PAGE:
A revisit to Storytelling: A Key HR Competency?


Telling stories is not just for kids. It will help you engage your employees.

I have posted over 900 times and it is hard to keep up with any particular post but sometimes a reader will send a note on how much they enjoyed a particular one. I always like hearing this. This revisit to Storytelling: A Key HR Competency is a result of just such a note. I enjoyed rereading it as well. I hope you enjoy it too.
This is not a post on ethics; I don’t mean the “lie” kind of storytelling. I mean the kind of storytelling that inspires, moves and connects with us. We all like a good story. Human history is replete with good stories and good story tellers. As children we could not wait for mom or dad to read us a good story. As we got older and enjoyed reading we like good stories and of course the movies that tell a great story become major moneymakers. So if it works so well why should storytelling be suspended as we walk through the office door? I think storytelling should be a key HR competency.
I got this idea from a blog post I read that had nothing to do with human resources. It was called The One Essential Key to Developing Your Social Media Influence. The author, Joshua Leatherman, says “The greatest predictor of social media success is also the most challenging to master; it is the ability to tell a story well in very few words.” He went on to say:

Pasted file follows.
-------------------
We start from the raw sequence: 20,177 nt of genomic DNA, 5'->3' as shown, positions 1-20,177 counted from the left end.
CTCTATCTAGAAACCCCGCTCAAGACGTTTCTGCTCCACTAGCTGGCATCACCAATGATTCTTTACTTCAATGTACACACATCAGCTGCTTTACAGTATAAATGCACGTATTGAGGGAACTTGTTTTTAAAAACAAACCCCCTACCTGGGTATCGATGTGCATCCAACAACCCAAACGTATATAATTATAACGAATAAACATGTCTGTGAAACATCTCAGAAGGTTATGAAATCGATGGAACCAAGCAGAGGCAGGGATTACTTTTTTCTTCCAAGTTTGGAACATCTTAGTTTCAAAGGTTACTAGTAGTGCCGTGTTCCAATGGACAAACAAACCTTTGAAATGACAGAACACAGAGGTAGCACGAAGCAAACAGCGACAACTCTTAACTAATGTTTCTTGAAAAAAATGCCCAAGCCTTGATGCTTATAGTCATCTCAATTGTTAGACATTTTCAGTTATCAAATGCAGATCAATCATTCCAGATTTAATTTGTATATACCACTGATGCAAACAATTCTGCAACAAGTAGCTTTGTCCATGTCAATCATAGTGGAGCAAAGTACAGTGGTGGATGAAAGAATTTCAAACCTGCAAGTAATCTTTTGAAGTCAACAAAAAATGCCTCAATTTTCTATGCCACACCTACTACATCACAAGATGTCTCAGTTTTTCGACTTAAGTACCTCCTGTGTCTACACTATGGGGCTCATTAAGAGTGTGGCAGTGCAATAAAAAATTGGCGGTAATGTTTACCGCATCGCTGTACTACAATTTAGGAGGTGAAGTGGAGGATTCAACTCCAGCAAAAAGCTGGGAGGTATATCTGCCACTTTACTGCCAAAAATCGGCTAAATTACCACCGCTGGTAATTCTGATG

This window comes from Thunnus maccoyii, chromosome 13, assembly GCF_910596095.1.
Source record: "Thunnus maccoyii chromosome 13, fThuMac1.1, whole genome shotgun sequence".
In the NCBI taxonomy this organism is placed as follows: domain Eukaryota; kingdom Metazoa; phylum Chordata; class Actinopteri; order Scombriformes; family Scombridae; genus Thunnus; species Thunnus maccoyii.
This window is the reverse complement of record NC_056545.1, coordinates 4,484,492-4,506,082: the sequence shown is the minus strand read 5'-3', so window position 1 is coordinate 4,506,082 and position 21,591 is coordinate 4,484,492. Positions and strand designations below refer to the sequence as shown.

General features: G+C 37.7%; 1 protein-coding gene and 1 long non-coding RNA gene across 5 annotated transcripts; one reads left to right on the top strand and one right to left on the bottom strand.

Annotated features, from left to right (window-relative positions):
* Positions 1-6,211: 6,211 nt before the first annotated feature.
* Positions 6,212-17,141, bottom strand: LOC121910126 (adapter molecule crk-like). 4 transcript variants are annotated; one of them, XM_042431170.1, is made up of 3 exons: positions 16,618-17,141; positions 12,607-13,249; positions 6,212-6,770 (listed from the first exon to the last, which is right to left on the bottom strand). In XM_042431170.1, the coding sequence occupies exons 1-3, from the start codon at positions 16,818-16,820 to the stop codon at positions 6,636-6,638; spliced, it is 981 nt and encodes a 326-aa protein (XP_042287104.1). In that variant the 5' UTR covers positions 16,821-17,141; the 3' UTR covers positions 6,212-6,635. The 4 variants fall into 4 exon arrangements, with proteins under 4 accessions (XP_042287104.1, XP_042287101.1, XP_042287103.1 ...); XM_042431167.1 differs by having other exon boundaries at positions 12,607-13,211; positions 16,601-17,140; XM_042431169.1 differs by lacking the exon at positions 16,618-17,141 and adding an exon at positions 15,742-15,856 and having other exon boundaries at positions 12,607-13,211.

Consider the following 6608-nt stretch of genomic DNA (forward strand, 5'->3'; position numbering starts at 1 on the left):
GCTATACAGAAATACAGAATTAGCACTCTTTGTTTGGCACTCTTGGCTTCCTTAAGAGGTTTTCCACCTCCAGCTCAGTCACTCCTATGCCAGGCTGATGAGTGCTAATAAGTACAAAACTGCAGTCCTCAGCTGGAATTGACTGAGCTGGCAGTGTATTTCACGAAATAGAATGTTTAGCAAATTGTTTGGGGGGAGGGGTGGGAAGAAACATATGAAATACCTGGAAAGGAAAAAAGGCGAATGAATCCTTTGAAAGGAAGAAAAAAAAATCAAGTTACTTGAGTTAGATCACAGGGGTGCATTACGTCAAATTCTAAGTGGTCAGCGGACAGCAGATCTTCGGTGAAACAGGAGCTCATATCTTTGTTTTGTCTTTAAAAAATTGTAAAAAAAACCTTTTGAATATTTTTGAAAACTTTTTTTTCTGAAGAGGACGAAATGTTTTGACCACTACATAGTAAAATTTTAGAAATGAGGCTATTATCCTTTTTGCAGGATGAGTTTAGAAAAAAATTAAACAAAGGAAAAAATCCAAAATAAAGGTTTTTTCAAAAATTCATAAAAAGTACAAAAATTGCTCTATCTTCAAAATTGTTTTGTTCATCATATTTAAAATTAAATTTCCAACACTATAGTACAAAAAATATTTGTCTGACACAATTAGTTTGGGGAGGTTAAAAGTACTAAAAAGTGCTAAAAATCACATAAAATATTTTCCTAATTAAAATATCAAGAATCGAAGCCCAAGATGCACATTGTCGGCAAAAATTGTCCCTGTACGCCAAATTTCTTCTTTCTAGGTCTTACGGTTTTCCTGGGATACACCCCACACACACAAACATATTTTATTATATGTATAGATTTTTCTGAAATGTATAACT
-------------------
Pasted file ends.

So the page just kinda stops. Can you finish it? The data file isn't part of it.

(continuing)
Those who succeed in social media, those who have the ability to influence the behavior of others, are master storytellers.  They have learned how to graft powerful words together that pique emotion, stimulate a need, elicit a vision, and produce engagement.

BINGO! The bell went off in my head and I thought HR! Pique emotion, stimulate a need, elicit a vision and produce engagement are wonderful ways to attract and attach and retain workers. Tell them a compelling story to attract them, to help satisfy a need, to get them to see what the organization is about and to get them engaged in their work. And since more and more of us use social media I thought this topic dovetailed quite well.
The question then becomes “how do you develop good storytelling skills?” I am open for answers on this question. But here are some of my suggestions:

  • Read good stories. Fiction, non-fiction, blogs, articles, news. They all involve the ability to tell a story. Did something grab your attention? What was it? Why did you find it compelling?
  • If you have an opportunity take a creative writing class, whether you think you can write or not. You will be able to do bit better when you are done.
  • Take a journalism class; in fact I think this should be required in all HR degree programs.
  • Take a class on being a standup comedian. All comedians are storytellers. One of my favorite was an old Borscht Belt comedian named Myron Cohen. He was a favorite of Johnny Carson. I am not Jewish, so I did not really relate to the stories he told but he told them so well I would still laugh. Here is a sample of his work. Watch Myron Cohen.

 So think about how you can incorporate a story into your talent acquisition and your employee communication. Perhaps you will find it pays major dividends and you just may have some fun with it too.
Image by © Royalty-Free/Corbis

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